Azure OpenAI, A New Microsoft Service, Allows GPT-3 Access

OpenAI's machine learning models are now available on Microsoft's Azure platform thanks to a new service called the Azure OpenAI Service.

Microsoft announced the preview of the Azure OpenAI Service, which enables access to OpenAI’s API via the Azure platform. Customers will gain access to OpenAI’s strong GPT-3 models through this new Azure Cognitive Service. In addition, access is provided with enterprise-grade security, reliability, compliance, data privacy, and other features.

Large Language Model

Azure OpenAI service can customise the GPT-3 model to handle applications that require a strong command of the language. For example, converting natural language to software code, summarising enormous volumes of information, and creating responses to inquiries are among the most important tasks. In addition, Microsoft’s inclusion of the OpenAI API in Azure will allow businesses to deploy GPT-3 by local laws, regulations, and technical restrictions.

Microsoft continues to diversify its AI language services portfolio with Azure OpenAI. Additionally, it keeps up with Google and AWS, its main public cloud competitors. For example, when it comes to speech recognition, Google was one of the first companies to use neural networks. Speech recognition is accomplished via the general availability of Cloud Text-to-Speech and Cloud Speech-to-Text in 2018. And, from the same year, AWS has offered Amazon Transcribe.


Since the launch of OpenAI, users have discovered an infinite number of applications for these AI models‘ deep and extensive comprehension of language.

“What makes GPT-3 so exciting is that we are only just beginning to comprehend its potency and potential,” said Eric Boyd, corporate vice president for Azure AI at Microsoft. “Now, we’re taking what OpenAI has provided and packaging it with all the enterprise guarantees necessary for organisations to get into production.”

GPT-3 is a new class of models tailored to meet a wide variety of application requirements. The GPT-3 use cases necessitate a thorough comprehension of language, beginning with converting natural language to software code.

OpenAI and Microsoft

According to OpenAI CEO Sam Altman, the models become more capable as more people use and access them when you can communicate with a machine in clear language, even when the request is ambiguous, such as “what do you want?”; he looks forward to that day.

“GPT-3 has truly established itself as the first robust, general-purpose model for natural language — GPT-3 is a single model that can be used for all of these things, which developers appreciate because it enables rapid experimentation,” Altman said. “For a long time, we’ve desired to scale it as widely as possible, which is one of the reasons we’re so excited about our cooperation with Microsoft.”

Additionally, users may quickly train the models that have already mastered language nuances – particularly through the process of absorbing patterns from billions of pages of publically available literature. Users need to show the models a few samples of the outputs, answers, or code they want them to generate in a process called “few-shot learning.”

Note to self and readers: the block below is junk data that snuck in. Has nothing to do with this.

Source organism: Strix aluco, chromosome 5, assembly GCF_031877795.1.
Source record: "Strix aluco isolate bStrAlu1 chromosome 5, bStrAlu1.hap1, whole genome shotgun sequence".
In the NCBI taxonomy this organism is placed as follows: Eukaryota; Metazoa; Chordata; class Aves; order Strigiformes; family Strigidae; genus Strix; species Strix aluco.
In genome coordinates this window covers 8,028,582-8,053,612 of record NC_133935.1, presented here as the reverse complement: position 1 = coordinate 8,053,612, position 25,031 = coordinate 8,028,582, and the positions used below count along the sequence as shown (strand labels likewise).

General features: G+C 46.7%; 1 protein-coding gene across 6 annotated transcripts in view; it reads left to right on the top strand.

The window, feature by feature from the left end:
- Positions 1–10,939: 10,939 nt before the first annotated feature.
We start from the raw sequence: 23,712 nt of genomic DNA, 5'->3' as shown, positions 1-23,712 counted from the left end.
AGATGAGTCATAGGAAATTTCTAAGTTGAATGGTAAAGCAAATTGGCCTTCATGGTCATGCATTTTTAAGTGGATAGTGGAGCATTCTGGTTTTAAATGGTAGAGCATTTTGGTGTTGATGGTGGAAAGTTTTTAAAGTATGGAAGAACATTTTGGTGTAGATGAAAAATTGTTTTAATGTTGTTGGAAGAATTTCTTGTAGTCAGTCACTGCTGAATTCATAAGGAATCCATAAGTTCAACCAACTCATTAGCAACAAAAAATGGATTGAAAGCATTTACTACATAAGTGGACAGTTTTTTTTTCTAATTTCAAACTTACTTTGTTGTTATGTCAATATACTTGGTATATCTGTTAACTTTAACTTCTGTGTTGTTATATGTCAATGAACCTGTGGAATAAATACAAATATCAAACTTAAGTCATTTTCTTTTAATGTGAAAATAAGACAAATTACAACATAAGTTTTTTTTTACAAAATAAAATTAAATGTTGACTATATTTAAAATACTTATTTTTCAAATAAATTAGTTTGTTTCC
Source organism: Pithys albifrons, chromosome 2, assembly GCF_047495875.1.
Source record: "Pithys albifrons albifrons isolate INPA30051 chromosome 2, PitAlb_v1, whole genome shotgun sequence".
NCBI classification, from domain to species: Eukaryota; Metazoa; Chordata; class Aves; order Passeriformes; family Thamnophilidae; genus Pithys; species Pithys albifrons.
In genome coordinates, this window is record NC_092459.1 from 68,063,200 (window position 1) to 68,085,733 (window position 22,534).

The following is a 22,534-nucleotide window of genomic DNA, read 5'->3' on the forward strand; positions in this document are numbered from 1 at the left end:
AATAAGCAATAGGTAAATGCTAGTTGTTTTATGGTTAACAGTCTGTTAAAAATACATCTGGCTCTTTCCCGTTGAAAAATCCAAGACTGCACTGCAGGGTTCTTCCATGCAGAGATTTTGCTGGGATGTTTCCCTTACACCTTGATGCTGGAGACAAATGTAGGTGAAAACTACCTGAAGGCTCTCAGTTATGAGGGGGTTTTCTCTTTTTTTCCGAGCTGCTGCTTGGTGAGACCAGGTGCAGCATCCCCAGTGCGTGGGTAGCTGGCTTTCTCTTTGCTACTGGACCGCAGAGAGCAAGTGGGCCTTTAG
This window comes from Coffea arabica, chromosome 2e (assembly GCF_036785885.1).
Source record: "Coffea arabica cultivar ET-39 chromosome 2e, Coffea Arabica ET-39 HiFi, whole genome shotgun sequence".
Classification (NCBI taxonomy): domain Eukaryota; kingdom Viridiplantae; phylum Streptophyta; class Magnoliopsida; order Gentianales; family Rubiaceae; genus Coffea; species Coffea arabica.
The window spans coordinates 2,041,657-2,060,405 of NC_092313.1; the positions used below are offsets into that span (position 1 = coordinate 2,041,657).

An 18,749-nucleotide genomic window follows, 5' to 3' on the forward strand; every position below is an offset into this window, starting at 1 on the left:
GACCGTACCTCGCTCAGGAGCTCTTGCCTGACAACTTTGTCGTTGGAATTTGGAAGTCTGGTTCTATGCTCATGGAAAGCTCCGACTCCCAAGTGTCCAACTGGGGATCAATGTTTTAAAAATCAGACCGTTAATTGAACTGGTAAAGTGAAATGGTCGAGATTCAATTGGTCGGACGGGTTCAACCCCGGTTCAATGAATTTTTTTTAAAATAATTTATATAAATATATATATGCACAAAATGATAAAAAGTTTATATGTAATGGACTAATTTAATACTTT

“It truly is a new paradigm in which this enormous model has become the platform,” Microsoft’s Boyd explained. “Businesses are interested in GPT-3 because it is both powerful and easy to use.”

GPT-3 may be used in the enterprise for various purposes, from summarising common customer service complaints to assisting developers in writing speedier code. These features are accomplished without pausing to look for examples or creating fresh content for blog posts, according to Dominic Divakaruni, Microsoft group product manager for Azure OpenAI.


The Azure OpenAI Service is the latest solution to result from Microsoft’s cooperation with OpenAI. The goal is to accelerate AI breakthroughs by constructing the first supercomputer on Azure in collaboration with Microsoft and commercialising new AI technology.

For further information, read here.

More Great AIM Stories

Dr. Nivash Jeevanandam
Nivash holds a doctorate in information technology and has been a research associate at a university and a development engineer in the IT industry. Data science and machine learning excite him.

More Stories


8th April | In-person Conference | Hotel Radisson Blue, Bangalore

Organized by Analytics India Magazine

View Event >>

30th Apr | Virtual conference

Organized by Analytics India Magazine

View Event >>

Yugesh Verma
All you need to know about Graph Embeddings

Embeddings can be the subgroups of a group, similarly, in graph theory embedding of a graph can be considered as a representation of a graph on a surface, where points of that surface are made up of vertices and arcs are made up of edges

Yugesh Verma
A beginner’s guide to Spatio-Temporal graph neural networks

Spatio-temporal graphs are made of static structures and time-varying features, and such information in a graph requires a neural network that can deal with time-varying features of the graph. Neural networks which are developed to deal with time-varying features of the graph can be considered as Spatio-temporal graph neural networks. 

Vijaysinh Lendave
How to Evaluate Recommender Systems with RGRecSys?

A recommender system, sometimes known as a recommendation engine, is a type of information filtering system that attempts to forecast a user’s “rating” or “preference” for an item. In this post, we will look at RGRecSys, a library that performs constraint evaluation of recommender systems.

3 Ways to Join our Community

Discord Server

Stay Connected with a larger ecosystem of data science and ML Professionals

Telegram Channel

Discover special offers, top stories, upcoming events, and more.

Subscribe to our newsletter

Get the latest updates from AIM